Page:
The Face Behind The Name: Filipa Pimentel
I'm super grateful to have found Filipa and her ceramic work on instagram. Right off the hop we had something in common with our love of family and community. Filipa balances creating amazing ceramics with work and family life. She is very much a "super mom" in the sense that her family means everything to her and will do anything for them. Here is a little bit about Filipa, how she finds "balance" and and her path in the makers world.
Ross: Hey Filipa! Thanks so much for doing this I’m excited to have you here. Lets jump right in! Obviously you found ceramics somehow, how did you get involved right from the beginning? Was it classes or what inspired you to move into that field?
Filipa: It was a bit of a winding road actually. I took art classes all through high school, but we never really did ceramics and even though we had a kiln I never really got into clay. The art classes in high school though did prompt me to go to OCAD and I was accepted there initially for sculpture and installation program. I did my first year in that which is foundations and I realised that it wasn’t really for me – I did enjoy it, but I didn’t love the way the program was structured. It was really focused on concept, and I really wanted to master materials. I wanted to learn how to do something with my hands and make it very well. Later that prompted me to shift into the material art and design program in my second year. In that program you have to take fibre, jewelry and ceramics as your first three core courses and then in your second semester you get to decide which to pursue. I went in thinking that for sure I was going to be a jeweler. I love jewelry and I convinced myself of that for the entire year even though all of my professors were telling me “No you’re totally going into ceramics.” I basically spent all my time in the clay studio and barely spent any time in the jewelry studio. By third year I came to my senses and completely focused on that. It’s been an obsession ever since.
After I graduated my four years at OCAD I went straight into being an artist assistant for a ceramic artist in Toronto and then while doing that I was trying to develop my own line on the side. From there I shifted into working in my studio full time and working part-time as a studio technician and teacher at the Mississauga Potter’s Guild. Like a lot of artists, ceramic artists have to wear a lot of hats which is a balance of creating steady income like from teaching or working for another artist ideally as well as doing your own work on the side. So its a lot of long days working nonstop in order to do something you love. I wouldn’t change anything about it. I did that for about 8 years.
Ross: Did you find that when you were working with other artists for the income that they were also mentoring you or offered you some sort of internship program so that you learn more of their style and techniques?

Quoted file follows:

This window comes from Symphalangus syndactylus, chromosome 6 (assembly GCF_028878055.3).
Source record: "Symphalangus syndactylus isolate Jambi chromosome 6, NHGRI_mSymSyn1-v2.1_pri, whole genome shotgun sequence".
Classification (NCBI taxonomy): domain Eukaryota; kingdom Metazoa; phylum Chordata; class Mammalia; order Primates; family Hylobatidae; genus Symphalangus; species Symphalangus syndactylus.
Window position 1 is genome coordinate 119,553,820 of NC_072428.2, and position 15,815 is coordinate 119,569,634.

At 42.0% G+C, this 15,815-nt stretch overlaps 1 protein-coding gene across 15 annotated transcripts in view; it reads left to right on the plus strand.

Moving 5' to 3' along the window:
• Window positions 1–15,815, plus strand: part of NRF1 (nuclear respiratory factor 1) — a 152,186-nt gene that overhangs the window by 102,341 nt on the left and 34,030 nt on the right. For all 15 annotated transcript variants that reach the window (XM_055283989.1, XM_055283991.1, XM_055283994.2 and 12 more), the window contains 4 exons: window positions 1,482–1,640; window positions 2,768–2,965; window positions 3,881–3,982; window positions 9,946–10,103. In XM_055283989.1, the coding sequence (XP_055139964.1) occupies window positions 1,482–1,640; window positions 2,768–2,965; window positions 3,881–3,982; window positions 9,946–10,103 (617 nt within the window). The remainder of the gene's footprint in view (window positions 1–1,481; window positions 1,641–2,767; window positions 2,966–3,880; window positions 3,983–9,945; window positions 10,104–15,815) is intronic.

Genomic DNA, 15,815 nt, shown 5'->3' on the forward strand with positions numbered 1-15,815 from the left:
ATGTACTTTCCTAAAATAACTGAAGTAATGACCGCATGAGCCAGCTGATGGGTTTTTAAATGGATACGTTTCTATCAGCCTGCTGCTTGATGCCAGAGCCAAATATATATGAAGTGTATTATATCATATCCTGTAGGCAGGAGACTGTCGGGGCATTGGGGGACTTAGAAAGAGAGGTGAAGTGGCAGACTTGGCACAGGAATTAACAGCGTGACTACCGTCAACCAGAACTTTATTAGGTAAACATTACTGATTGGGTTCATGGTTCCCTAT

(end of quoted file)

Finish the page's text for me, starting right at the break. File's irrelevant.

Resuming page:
Filipa: I learned a lot of what I know through the various jobs and even in teaching. You’re teaching a variety of different things based on what your students are interested in learning – things that you may not have explored on your own in the studio. You are learning from each piece that is made, what works, what goes wrong, how to fix things. Also being a studio tech, I learned a tremendous amount of general knowledge about everything. When there was a question that I didn’t have an answer to I had to find it out on my own. I became very resourceful. My first job with the artist in Toronto gave me a look into what’s involved in doing shows. She used to do shows like the One Of A Kind Show, which I ended up doing myself as well for 6 years. I learned how to setup for a show and how to ramp up production leading up to the show. I helped her produce as well as sell [learning how to sell was new]. She is an incredible saleswoman. I learned so much from her on the sales side and I also learned a lot of what not to do – there are a lot of bumps in the road, no straight path. Which is great but there’s no set way of doing things and I find that can steer people away from this industry because if you’re not willing to handle that turbulence then you won’t enjoy what you’re doing.
Ross: Definitely the true – so let’s talk about that a little bit. One of the things I try to do is use this platform to inspire new artists, makers, etc. to get their feet wet and “go for it” essentially. Obviously, there is no pathway for people to follow that’s clear but is there anything that you recommend to makers – whether their just starting out, or are at some sort of roadblocks that may be looking to push through the roadblocks or even just get the ball rolling.
Filipa: I think one of the biggest things [that I’m also still learning] is to focus. It is so hard to stay focused on what it is you want to do. There are so many options that are going to be presented to you from commissions and custom work or other opportunities here or there that you can really split yourself in too many directions at the same time. From my experience that doesn’t lead to success or happiness because it can become overwhelming and the pressure starts to build and it's far too much. I’m still learning the ability to focus in right on the goals and how to get there/what are the steps so you can just follow through with that and stay on course. I think that will lead to ultimate happiness and success in my opinion.
Ross: Now, is there anything that must absolutely be done that is sort of a necessary evil of just paying your dues in the industry/maker world that may or may not pull you from the path you want to be on?